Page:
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Tobacco Abuse

Here is a piece of good news - most people choose not to smoke. Which means if you are a non-smoker, feel good about the fact that you have made the same decisions as most of the people around you. However, if you are a smoker, you're welcome to join the majority who have chosen health.

Don't take our word for it. Ask your peers. A survey about smoking was conducted with more than 1,250 college and university students from campuses across the country in 1999. Below are the results of that survey:

  • 71 percent choose not to smoke cigarettes
  • 89 percent choose not to smoke cigars

In addition to their choices about smoking, here are some things college and university students said about the topic:

  • 98 percent of students agreed that smoking is harmful to your health.
  • 85 percent of students said they though smoking was a disgusting habit.
  • 77 percent of students prefer to socialize in a smoke-free environment.
  • 89 percent of the students said all things being equal, they would rather date a non-smoker.

If you are already a smoker, it's time to stop. You have probably already thought about it. Of course you are going to quit - someday. You've only been smoking for a year, or two, or five. But it's not a permanent thing, right? Do yourself a favor. Go find some 30 year olds, or 50 year olds, who smoke and ask them when they started. Surprise! Most started in the teen years or early 20s, and they were just going to smoke for a couple of years, too.

So why don't you quit? Part of you wants to. In fact, 70 percent of all current smokers report that they want to quit. That just goes to show how strong the addiction really is. Yes, addiction. You don't think so? Have you ever done any of these things?

  • Stood outside and shivered when it was freezing because that was the only place you could smoke?
  • Tried to light a cigarette on strange things such as coffee-makers or toaster oven because you were out of matches?
  • Arrived late for a meeting, class, event  because you had to "have your break?"
  • Did something crazy when you ran out of cigarettes, whether walking a mile to the only store still open or even taking pieces of other people's cigarettes from the ashtray and smoking the little that was left?

It's time to quit, don't you think?

A few reason never to start smoking

So, you know smoking isn't good for you, and since you value your health, you have decided to be a non-smoker. However, just in case you need a few more reasons to keep from starting, here they are:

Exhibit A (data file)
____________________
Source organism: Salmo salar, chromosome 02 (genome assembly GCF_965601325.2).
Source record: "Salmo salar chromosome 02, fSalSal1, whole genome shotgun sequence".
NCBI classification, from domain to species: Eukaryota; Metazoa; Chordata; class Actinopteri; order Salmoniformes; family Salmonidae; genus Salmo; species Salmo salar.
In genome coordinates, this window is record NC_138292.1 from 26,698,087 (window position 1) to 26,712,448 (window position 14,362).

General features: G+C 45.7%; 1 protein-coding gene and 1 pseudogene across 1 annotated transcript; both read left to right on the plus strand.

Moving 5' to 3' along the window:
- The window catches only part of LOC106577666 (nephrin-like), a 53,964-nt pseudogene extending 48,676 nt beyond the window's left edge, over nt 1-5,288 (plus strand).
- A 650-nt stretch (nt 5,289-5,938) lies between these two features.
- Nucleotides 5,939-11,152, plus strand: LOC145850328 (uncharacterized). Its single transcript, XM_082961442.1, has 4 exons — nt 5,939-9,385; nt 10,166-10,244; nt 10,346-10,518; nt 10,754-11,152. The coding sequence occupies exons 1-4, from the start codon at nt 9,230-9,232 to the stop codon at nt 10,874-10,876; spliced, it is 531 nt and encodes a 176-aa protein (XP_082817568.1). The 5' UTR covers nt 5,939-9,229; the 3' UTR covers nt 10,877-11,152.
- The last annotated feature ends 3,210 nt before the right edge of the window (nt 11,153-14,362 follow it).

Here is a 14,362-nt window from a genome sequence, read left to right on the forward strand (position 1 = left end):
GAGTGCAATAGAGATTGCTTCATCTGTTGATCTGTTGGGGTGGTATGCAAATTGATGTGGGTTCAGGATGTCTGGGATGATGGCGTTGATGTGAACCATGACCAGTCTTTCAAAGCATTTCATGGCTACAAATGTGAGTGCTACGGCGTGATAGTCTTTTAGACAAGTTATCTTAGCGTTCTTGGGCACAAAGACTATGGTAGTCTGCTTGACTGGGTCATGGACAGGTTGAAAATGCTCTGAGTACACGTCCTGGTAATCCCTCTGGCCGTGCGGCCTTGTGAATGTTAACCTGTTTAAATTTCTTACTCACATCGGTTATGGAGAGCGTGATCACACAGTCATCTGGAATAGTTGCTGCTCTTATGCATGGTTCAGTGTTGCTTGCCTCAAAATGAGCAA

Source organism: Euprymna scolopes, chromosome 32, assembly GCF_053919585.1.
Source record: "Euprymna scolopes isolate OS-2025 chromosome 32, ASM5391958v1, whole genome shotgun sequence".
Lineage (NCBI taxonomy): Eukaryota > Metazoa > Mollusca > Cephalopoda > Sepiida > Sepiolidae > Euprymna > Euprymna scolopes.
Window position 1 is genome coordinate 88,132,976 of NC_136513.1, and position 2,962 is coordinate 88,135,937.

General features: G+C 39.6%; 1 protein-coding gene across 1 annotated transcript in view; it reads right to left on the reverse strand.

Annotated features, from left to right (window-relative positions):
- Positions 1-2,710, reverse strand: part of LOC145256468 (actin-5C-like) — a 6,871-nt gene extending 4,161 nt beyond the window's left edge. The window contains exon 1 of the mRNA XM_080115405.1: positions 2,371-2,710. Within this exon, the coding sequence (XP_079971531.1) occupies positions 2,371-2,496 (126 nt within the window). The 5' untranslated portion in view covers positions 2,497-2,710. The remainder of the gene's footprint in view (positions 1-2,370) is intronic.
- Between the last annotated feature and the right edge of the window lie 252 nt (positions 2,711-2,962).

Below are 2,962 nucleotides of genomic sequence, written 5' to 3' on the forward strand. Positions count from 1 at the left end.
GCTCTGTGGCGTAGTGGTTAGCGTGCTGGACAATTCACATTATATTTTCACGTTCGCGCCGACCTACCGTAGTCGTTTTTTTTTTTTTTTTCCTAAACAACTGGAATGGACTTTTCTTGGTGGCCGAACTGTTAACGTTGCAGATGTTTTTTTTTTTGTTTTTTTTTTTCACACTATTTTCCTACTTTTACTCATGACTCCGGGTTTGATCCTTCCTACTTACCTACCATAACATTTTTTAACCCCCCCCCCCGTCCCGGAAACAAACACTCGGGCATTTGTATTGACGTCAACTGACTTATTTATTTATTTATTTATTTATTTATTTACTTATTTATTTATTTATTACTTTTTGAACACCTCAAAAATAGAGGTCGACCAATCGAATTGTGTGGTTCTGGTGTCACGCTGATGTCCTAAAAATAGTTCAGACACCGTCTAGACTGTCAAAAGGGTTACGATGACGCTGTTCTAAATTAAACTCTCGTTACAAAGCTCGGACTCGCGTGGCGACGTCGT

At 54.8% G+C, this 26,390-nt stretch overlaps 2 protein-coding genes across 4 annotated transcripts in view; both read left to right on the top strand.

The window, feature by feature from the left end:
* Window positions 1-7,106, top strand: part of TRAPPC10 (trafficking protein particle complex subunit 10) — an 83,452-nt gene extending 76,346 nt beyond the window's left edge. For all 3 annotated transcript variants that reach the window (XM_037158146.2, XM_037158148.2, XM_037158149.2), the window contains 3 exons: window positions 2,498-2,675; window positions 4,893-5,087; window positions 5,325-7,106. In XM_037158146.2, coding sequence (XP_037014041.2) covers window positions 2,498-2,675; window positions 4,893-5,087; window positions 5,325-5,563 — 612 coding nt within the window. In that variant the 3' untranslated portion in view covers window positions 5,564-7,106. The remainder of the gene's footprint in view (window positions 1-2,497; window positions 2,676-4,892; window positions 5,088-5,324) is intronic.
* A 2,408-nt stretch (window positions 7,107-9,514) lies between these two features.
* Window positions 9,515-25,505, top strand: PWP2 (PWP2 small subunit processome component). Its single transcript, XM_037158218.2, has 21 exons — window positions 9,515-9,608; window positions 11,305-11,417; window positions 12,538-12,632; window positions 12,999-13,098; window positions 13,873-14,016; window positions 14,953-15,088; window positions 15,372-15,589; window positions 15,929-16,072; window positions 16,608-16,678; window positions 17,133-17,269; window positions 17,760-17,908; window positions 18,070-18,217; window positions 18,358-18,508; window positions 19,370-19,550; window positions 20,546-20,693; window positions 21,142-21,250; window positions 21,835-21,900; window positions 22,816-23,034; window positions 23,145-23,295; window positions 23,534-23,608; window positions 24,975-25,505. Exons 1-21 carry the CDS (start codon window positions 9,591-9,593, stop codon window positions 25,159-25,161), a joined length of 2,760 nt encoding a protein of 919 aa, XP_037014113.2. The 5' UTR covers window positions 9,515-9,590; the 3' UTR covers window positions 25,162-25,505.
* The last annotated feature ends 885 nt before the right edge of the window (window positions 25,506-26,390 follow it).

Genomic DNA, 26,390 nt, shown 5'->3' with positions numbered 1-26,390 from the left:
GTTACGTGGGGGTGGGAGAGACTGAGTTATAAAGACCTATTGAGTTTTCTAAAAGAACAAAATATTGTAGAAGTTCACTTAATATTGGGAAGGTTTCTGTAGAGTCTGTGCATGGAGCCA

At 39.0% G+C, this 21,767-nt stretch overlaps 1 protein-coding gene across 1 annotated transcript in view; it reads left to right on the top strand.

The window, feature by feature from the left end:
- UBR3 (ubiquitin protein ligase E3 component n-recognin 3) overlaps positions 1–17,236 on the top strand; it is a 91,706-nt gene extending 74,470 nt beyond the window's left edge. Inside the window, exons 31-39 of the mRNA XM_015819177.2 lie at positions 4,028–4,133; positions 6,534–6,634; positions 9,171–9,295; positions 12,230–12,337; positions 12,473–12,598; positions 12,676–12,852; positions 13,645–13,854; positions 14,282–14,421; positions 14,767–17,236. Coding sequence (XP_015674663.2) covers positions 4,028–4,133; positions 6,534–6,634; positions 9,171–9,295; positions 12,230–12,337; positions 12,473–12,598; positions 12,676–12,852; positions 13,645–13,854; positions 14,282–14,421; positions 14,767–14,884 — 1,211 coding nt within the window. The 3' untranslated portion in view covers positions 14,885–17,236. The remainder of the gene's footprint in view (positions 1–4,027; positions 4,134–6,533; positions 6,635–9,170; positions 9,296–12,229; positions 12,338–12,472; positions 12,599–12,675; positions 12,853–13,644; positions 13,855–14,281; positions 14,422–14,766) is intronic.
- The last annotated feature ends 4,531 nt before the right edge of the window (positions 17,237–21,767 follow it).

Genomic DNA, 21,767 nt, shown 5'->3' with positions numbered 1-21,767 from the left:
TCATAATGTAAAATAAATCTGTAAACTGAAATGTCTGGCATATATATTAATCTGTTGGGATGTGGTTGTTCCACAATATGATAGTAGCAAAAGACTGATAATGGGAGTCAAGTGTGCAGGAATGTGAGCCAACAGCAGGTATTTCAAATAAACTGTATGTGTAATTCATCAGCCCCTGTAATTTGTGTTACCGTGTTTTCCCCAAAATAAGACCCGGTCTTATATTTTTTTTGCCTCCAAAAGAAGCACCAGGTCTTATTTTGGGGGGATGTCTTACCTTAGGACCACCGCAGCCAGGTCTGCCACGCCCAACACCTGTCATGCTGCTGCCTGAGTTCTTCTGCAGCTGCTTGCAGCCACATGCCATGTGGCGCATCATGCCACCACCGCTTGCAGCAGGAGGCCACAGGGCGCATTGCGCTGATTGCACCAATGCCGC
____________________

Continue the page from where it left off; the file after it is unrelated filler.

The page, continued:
• If you start smoking, you'll regret it later.  Most people who are smokers wish they had never started.  In fact, 70 percent of young adult smokers said they would not have started if they could choose again.  Avoid that regret later, by not starting now.
  • You'll save a lot of money by not smoking.  Did you know that a person who smokes a pack a day (at $2.75 a pack), spends over $1,000 a year on cigarettes?  Do that's a thousand dollars a year for you to spend or save - a new stereo every year, or maybe Spring Break all paid for, or down payment on a car.
  • Most people find smoking a disgusting habit.  In addition to the health risks that smokers go through - there are a few other issues as well.  Like the fact that smokers smell - well, at least their hair, their clothes, not to mention their breath.  Then there are the yellow tar stains on a smoker's teeth and fingers.  Smoking does not make you look attractive.
  • You won't put your friends at risk.  The health risks of second-hand smoke are real.  If you smoke, the people around you, your roommates, your friends, your family, are increasing chances of developing cancer or heart disease.

(Taken from: "Yes, We Mind if You Smoke," The BACCHUS & GAMMA Peer Education Network, 1999.)

Some facts about cigarettes

  • It is estimated that 48 million adults currently smoke in the United States.
  • 48.6 percent of college and university students report either smoking or chewing tobacco in the last year. When asked about the last 30 days, the number drops to 37.4 percent.
  • Cigarettes contain at least 43 distinct cancer-causing chemicals.
  • Smoking is responsible for 87 percent of lung cancer cases.
  • It is estimated that 430,700 Americans die each year from the effects of cigarette smoke.
  • Smoking causes 19.5 percent (or 1 in 5) of all deaths in the United States each year.
  • In 1988, the U.S. Surgeon General reported that nicotine is just as addictive as heroin and cocaine.
  • Nearly 70 percent of people who smoke want to quit smoking completely.
  • 70 percent of adolescents who are currently smokers report they wish they had never started.
  • Did you know that a person who smokes a pack a day (at $2.75 a pack), spends more than $1,000 a year on cigarettes?

(Taken from: The Centers for Disease Control and Prevention; American Lung Association; Core Survey, Core Institute, Southern Illinois University; Severson, Herbert, Ph.D., "Enough Snuff: A Guide to Quitting." Oregon Research Institute: American Cancer Society, New York City Division, "Cigar Smoking - The Newest Trend that Everyone is Talking About," 1998)